🐁 Mouse models: Mydecine released preclinical data for its short-acting MDMA analog, MYC-006. If the drug works as well in humans, psychedelic therapy could become a lot less costly and time consuming.

🤣 Laughing My Ego Off: Nitrous oxide, aka laughing gas, produces brain activity patterns similar to ketamine and LSD, which suggests a common underlying biology for altered states of consciousness.

🥃 On the wagon: Clairvoyant Therapeutics is sponsoring a Phase 2b clinical trial of psilocybin therapy for alcohol use disorder. They’re enrolling participants now.

👁️ Expanded awareness: LSD increases entropy (disordered activity) in regions of the brain responsible for processing vision and sensory information. That’s what a computer says, at least.


Academics weigh in on psychedelic regulation

With MDMA and psilocybin both on the FDA’s fast-track, there’s no denying it… Psychedelic medicine is coming.

But that doesn’t mean it’s going to be easy. The FDA has their work cut out for them, and scholars from Harvard Law and Baylor College of Medicine won’t let them forget it.

Experts from these schools got together and published a paper in Science outlining 3 challenges the FDA will have to overcome. They also proposed some solutions. We’re reserving our judgment (for the most part), but you can always reply and let us know you feel! ✍️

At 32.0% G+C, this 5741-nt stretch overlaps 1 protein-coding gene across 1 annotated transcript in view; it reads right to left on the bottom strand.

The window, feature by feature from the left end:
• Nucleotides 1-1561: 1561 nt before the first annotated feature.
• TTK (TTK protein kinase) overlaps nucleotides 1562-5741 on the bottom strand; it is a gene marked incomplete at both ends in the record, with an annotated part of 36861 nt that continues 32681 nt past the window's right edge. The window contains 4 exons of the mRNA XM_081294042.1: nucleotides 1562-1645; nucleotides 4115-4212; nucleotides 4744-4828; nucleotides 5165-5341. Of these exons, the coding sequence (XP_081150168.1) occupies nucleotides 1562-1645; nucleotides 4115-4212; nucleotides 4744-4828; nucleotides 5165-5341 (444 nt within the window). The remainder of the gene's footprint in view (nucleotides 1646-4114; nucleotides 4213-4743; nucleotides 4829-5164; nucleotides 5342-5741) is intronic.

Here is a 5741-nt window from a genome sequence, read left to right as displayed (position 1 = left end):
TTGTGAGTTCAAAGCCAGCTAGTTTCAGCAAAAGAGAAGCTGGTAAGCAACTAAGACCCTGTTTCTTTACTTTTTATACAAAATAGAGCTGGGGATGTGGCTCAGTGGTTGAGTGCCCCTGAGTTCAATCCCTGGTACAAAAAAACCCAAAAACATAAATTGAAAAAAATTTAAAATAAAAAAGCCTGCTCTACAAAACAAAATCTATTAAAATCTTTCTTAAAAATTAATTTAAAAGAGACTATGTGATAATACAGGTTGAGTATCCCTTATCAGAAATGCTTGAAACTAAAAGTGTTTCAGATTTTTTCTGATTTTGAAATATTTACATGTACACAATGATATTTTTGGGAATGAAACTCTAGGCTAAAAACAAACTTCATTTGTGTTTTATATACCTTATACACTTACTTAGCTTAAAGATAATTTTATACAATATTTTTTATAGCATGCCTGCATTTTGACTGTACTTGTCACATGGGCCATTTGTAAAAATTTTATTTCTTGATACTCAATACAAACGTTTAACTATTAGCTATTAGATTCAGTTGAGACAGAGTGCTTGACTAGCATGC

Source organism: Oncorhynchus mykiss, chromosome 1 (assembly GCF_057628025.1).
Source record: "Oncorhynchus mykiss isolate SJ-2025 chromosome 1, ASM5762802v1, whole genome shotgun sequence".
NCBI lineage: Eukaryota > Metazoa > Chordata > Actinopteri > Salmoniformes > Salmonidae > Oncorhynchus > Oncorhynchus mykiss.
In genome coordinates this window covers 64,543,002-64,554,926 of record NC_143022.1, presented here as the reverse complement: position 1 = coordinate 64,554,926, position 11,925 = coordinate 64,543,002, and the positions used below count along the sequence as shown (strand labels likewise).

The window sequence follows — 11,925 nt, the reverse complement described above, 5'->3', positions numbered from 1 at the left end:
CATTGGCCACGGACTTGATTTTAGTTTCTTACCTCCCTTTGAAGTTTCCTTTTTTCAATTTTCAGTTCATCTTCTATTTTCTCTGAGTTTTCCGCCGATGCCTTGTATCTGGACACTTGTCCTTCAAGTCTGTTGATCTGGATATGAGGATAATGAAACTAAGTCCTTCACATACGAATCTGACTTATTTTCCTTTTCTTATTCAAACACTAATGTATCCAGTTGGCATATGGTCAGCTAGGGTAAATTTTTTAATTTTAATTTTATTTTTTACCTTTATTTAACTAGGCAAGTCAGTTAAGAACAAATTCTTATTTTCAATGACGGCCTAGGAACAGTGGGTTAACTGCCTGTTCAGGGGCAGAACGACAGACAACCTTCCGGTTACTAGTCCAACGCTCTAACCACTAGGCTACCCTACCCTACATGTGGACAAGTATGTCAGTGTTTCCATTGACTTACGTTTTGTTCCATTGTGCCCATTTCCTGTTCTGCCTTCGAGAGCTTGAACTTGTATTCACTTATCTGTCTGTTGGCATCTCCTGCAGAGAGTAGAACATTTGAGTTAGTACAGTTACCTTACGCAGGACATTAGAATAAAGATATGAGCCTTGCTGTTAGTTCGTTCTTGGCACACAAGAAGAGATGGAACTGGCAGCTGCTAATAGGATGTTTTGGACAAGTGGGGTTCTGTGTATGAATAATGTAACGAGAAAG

Challenge #1: Everyone knows set and setting are important. That’s the whole premise of psychedelic-assisted therapy. But the FDA only knows how to regulate drugs, not the conditions under which they’re used.

💡 Solution: The FDA should release Risk Evaluation and Mitigation Strategies (REMS) for psychedelics. REMS are drug safety protocols for medications with dicey risk profiles. But in this case, a similar approach could be used to control the therapeutic context.

Challenge #2: The state-by-state legalization model we’re headed down won’t help the FDA collect the efficacy and safety data they need to approve psychedelic medicines.

💡 Solution: The federal and state governments should… collaborate. Okay, this one feels like a throwaway. Like when your boss asks you to find more synergies. 🙄

Challenge #3: The FDA is used to reviewing synthetic drugs. They fit nicely into the scientific method because they’re isolated and dosed with precision. But natural psychedelics, aka plant medicine, come with much more variability. Not to mention the entourage effects.

Ari Gold flipping off the computerr

The FDA when you try to explain that no two mushrooms produce the same trip.